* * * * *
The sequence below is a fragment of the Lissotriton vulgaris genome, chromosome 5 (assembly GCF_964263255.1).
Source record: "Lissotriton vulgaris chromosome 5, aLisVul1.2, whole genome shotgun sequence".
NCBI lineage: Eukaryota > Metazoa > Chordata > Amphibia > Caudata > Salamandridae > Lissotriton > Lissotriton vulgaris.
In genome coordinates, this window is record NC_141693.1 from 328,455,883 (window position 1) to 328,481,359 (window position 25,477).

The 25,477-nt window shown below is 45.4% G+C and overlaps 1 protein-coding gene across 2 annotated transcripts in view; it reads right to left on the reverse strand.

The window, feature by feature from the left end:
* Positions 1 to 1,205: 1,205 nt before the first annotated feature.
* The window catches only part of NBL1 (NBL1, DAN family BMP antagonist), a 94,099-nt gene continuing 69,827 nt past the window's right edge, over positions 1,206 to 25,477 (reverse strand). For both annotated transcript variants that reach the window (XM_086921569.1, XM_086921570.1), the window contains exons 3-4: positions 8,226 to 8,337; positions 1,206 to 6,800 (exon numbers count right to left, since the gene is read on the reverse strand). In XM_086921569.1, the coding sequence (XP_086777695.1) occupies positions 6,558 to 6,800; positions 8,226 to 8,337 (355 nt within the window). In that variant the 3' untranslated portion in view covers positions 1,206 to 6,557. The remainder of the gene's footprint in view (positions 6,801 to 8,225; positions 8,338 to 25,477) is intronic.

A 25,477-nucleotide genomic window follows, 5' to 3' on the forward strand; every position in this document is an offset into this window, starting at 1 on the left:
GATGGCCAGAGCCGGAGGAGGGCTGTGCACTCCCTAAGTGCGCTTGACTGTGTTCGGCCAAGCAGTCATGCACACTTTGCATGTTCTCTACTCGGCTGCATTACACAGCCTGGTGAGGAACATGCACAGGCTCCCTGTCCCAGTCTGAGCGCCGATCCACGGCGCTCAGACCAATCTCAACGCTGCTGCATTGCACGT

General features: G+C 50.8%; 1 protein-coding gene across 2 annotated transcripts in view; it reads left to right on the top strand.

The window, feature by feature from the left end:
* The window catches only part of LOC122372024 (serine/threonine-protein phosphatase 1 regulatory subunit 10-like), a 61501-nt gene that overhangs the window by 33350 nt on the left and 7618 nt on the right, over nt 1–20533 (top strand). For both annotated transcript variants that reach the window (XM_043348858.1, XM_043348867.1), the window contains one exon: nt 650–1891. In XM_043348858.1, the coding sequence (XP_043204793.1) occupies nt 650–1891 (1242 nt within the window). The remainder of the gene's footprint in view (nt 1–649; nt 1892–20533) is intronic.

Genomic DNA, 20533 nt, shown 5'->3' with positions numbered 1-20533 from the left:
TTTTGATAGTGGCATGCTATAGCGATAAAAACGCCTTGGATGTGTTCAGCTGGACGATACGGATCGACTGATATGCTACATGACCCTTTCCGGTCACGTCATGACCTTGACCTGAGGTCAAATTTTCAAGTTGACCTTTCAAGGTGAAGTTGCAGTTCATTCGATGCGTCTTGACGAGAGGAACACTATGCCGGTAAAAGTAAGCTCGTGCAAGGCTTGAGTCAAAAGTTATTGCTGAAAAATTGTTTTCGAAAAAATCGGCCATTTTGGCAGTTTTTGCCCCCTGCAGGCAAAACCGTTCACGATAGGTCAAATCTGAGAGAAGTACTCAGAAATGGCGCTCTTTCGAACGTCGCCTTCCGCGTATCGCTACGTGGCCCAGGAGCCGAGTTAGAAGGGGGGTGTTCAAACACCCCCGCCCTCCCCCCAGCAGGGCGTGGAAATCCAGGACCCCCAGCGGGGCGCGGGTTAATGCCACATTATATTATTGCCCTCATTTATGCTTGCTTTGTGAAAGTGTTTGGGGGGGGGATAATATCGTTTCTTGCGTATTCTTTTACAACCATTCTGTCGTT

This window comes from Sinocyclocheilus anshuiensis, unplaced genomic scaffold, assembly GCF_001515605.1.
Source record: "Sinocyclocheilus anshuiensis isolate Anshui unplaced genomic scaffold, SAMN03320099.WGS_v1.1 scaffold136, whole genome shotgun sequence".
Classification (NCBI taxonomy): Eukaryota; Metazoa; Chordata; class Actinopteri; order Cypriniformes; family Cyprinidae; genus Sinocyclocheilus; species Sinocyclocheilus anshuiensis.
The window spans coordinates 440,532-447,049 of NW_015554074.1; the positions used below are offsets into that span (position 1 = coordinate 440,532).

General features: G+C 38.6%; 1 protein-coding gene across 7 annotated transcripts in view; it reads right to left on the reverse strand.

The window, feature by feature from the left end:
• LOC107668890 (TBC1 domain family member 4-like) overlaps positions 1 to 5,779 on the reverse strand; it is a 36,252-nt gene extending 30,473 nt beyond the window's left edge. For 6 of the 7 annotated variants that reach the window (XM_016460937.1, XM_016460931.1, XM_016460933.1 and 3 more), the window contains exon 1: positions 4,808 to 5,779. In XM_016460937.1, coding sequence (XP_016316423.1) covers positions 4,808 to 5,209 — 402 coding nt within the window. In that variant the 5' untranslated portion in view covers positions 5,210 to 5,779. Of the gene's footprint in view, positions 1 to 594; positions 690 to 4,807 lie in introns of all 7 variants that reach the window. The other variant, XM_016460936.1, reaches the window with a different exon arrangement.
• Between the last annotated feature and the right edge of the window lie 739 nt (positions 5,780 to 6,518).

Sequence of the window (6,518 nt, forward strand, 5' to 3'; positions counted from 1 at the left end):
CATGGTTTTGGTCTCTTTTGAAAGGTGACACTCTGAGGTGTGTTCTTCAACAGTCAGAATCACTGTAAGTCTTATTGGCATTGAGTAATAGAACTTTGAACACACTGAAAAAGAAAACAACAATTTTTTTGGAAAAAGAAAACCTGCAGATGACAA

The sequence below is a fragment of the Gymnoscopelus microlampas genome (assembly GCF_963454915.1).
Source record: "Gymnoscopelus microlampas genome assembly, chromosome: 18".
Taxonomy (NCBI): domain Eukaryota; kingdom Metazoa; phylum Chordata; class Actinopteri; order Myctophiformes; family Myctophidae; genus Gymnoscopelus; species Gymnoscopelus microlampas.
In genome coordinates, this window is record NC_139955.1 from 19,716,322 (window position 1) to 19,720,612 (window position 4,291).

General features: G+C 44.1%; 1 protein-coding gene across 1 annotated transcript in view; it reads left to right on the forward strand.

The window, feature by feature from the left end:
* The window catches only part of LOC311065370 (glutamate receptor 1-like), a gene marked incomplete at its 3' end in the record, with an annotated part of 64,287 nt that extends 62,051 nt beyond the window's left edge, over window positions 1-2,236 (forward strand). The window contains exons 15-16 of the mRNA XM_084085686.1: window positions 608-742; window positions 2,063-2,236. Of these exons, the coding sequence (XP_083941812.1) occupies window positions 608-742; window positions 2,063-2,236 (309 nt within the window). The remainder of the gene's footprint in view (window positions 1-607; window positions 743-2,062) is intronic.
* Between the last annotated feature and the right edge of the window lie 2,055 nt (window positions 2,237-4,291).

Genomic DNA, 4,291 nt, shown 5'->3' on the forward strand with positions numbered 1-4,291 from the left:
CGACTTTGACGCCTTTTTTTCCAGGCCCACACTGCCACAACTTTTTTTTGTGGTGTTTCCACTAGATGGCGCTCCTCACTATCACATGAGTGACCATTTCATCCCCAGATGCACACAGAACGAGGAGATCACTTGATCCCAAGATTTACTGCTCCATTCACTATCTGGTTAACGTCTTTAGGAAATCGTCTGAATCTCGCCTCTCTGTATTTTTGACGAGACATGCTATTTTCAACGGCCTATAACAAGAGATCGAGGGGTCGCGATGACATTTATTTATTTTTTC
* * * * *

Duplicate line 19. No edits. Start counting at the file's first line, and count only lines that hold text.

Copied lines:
The window spans coordinates 440,532-447,049 of NW_015554074.1; the positions used below are offsets into that span (position 1 = coordinate 440,532).